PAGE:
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Trichogaster trichopterus
Gold Gourami

 Age of Aquariums > Freshwater Fish > Gold Gourami - Trichogaster trichopterus

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tricho5.jpg (26kb)
Photo Credit: Marcos Avila
Comment

I got a gold guy a while back, and I have enjoyed having him. I did a dumb thing and put him in a tank with a betta, of course the betta got his @$$ kicked! But otherwise the guy has been a great fish, he is a "top of the tank" fish, I have never seen him below 1/2 way, believe it or not. Mine is still kind of small, I am a little worried about how big he will get, but I guess he will be fine, in my 140 L tank.

Contributed by Ethan Hach
Comment

I have four gold gouramis in my 100 L tank. They are the only occupants of this tank and I don't plan to change that. The thing about gouramis, and especially the gold ones, is to keep only one male. I have one male and three females. Gouramis in general don't like each other, so when you mix and match species it may be a problem. The male golds are territorial and when introducing another female or even at feeding time, according to my male, there is a pecking order. My golds are very social fish. I have even had them nibble at my fingers. I feed them a variety of foods, ranging from blood worms to cucumber, and I think they are just the most brilliant gouramis out there. Very hardy fish! From what I have seen with mine - as long as you keep your water condition consistant - they will be OK. If you have golds they tend to get more aggressive when the water is warmer. I keep mine at about 24C.

Contributed by S. Harbour
Comment

I have just started this hobby up again, and seem to have gotten a tad bit more involved than when I was a kid. This time, I was brave enough to purchase a larger fish; my gold gourami was about 9 cm when I got her. I also bought a red-finned shark and 4 tiger barbs. After about 2 weeks, I noticed that my beautiful gourami had scales missing, large red patches on her sides, and no appetite. I hurriedly went online to find out that these conditions were indicative of a bacterial infection. The periodic doses of antibiotics and stress coat ensued, and within 24 hours I noticed marked improvement. Needless to say, I watched her constantly when I was home. I was doing just this on the second night of my vigil when I noticed that my red finned shark was swimming curiously close to the gourami. Believe it or not, I witnessed my shark actually "cleaning" the wounds on the gourami! She would go down to the bottom of the tank just to be "cleaned" while she was recovering. After a week she was perfectly healed, and also made a new friend. It's been about a month now and spends more time at the bottom visiting, and eats flakes and frozen brine shrimp eagerly when offered. This is a very hardy and friendly fish when given enough space and attention.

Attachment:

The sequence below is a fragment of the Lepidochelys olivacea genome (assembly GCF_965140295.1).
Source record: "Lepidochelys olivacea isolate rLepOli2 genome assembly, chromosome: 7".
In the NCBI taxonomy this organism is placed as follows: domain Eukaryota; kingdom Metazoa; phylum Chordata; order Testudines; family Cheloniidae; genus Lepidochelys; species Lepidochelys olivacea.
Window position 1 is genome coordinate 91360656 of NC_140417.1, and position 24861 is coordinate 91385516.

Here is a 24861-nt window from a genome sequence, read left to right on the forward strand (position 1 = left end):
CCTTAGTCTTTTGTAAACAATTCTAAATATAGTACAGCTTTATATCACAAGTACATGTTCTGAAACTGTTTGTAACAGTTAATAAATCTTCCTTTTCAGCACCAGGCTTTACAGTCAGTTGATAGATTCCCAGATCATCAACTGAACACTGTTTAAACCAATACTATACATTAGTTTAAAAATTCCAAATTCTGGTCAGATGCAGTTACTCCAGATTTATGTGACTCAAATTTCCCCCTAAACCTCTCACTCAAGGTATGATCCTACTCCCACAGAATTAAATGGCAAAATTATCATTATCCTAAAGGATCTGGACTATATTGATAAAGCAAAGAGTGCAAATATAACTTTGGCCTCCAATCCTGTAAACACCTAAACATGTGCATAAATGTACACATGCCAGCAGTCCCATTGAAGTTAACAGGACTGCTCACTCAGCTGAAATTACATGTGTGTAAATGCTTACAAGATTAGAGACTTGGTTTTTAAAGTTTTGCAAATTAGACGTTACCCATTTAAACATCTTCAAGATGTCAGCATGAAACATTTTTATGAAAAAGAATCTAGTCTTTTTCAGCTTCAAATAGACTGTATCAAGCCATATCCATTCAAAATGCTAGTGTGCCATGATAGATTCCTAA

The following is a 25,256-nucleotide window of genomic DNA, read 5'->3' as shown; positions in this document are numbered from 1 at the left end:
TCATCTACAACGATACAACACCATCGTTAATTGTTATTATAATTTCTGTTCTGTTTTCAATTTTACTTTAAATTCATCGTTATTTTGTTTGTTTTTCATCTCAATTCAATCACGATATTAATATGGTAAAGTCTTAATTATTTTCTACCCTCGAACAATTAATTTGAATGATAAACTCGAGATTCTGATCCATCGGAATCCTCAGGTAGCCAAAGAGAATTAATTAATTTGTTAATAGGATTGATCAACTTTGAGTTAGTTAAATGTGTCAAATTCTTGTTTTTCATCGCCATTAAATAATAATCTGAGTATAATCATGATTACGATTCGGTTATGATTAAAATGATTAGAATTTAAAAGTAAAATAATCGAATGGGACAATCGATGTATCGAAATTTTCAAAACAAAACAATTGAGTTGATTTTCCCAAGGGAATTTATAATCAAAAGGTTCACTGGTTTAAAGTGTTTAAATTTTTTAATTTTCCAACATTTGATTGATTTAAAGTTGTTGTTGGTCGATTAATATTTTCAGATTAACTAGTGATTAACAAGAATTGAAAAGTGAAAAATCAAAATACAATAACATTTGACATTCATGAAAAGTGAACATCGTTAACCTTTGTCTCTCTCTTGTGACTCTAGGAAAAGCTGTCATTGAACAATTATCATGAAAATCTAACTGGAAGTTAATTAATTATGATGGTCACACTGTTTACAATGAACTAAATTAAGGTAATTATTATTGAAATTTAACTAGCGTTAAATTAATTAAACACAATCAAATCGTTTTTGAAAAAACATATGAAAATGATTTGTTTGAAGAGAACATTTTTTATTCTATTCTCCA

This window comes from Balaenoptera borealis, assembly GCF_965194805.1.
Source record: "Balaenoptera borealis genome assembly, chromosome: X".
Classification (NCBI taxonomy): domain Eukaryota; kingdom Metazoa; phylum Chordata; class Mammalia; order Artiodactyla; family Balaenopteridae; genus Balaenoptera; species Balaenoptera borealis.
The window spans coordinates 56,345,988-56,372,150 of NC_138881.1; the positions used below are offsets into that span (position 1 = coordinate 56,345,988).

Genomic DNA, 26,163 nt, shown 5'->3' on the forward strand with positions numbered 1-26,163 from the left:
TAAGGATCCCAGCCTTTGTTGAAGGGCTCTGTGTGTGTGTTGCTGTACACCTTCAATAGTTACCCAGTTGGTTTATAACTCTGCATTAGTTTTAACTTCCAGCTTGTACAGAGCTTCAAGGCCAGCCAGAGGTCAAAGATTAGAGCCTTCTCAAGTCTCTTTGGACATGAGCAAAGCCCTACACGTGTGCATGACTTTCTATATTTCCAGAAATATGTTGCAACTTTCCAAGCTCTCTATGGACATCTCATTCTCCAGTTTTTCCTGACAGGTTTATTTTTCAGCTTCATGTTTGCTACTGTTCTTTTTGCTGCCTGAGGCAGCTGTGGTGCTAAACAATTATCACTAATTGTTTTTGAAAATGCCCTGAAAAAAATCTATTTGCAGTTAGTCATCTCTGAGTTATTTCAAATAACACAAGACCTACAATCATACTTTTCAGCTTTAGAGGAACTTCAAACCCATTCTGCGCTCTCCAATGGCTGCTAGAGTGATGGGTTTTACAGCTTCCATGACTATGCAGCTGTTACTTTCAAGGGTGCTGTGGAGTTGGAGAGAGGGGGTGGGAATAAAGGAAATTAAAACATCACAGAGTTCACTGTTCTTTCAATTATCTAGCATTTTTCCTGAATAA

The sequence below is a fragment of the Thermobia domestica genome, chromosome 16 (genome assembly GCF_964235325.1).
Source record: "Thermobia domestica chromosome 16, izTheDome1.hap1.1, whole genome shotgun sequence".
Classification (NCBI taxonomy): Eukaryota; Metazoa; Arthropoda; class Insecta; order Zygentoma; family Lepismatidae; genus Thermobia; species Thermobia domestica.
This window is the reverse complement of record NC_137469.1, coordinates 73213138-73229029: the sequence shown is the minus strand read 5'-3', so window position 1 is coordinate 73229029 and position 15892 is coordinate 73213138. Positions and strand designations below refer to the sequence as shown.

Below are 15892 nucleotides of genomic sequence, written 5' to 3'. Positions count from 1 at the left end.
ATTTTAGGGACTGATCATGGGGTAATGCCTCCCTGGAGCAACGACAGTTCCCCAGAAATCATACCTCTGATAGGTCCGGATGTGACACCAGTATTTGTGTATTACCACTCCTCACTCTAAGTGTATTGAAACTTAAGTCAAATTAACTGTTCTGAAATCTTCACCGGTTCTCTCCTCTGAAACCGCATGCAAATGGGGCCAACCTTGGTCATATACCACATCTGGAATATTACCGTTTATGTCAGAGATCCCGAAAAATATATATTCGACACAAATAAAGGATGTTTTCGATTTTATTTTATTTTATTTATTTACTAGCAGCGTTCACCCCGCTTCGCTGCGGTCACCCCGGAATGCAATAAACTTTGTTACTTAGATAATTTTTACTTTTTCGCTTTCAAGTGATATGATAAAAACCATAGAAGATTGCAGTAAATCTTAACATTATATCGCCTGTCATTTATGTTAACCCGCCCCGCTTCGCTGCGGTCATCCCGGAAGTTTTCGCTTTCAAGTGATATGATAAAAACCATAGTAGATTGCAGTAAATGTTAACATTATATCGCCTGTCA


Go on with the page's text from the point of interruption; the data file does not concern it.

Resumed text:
Contributed by Jessica Hendrix
Comment

I see the blue and the gold gourami being viewed more or less as separate species. Well, they're both Trichogaster trichopterus as far as I know, but I'm still not sure what the wild-type looks like. Since we've got blue and gold I suspected that the wild-type might be a brown fish. This hypothesis would fit since then both major lines would be mutations lacking the opposite primary pigment types, namely melanochromes (black/brown) or erythrochromes/xanthochromes (red/yellow). Most naturally occurring fish are brownish due to possessing a mixture of these pigments and a multitude of aquarium breeds are derived from excluding one or the other pigment. I just crossed a gold female with a blue male. My fry are the size of newborn guppies right now so I can't tell what they're going to look like yet. At any rate, I'm 95% sure that we're dealing with one and the same species and I think it's time somebody made that point. In a couple of weeks I'll be in a better position to judge their coloration.

Contributed by Hans P. Roverud
Comment

I have a total of five gouramis in my 200 liter tank. Originally I had 6, but one of the gold guys had a really tough time right from the beginning, never really grew at all and ended up dying. I think he had a bad fin cause he swam a lot like Nemo. The gold one that I still have however is growing very quickly and has easily passed the rest of them (the others are opaline and some dwarfs) for the most part they get along fine except for a male betta that is slowly getting beaten up.

Contributed by Koresh
Comment

I recently purchased a single male golden gourami. I thought it would be a good fish to add some colour and movement to the top section of my tank, which consists of tetras and corydoras. However, he spends very little time in the top half of the tank, instead he spends most of his time in the bottom of the tank where he constantly bullies my three corydoras, who used to spend a lot of the time out in the open. Now they are forced to hide behind some bogwood. I am going to see if the LFS will take the gourami back. Beware of the golden gourami, as it is not always a peaceful community fish!

Contributed by Brian Cruickshank



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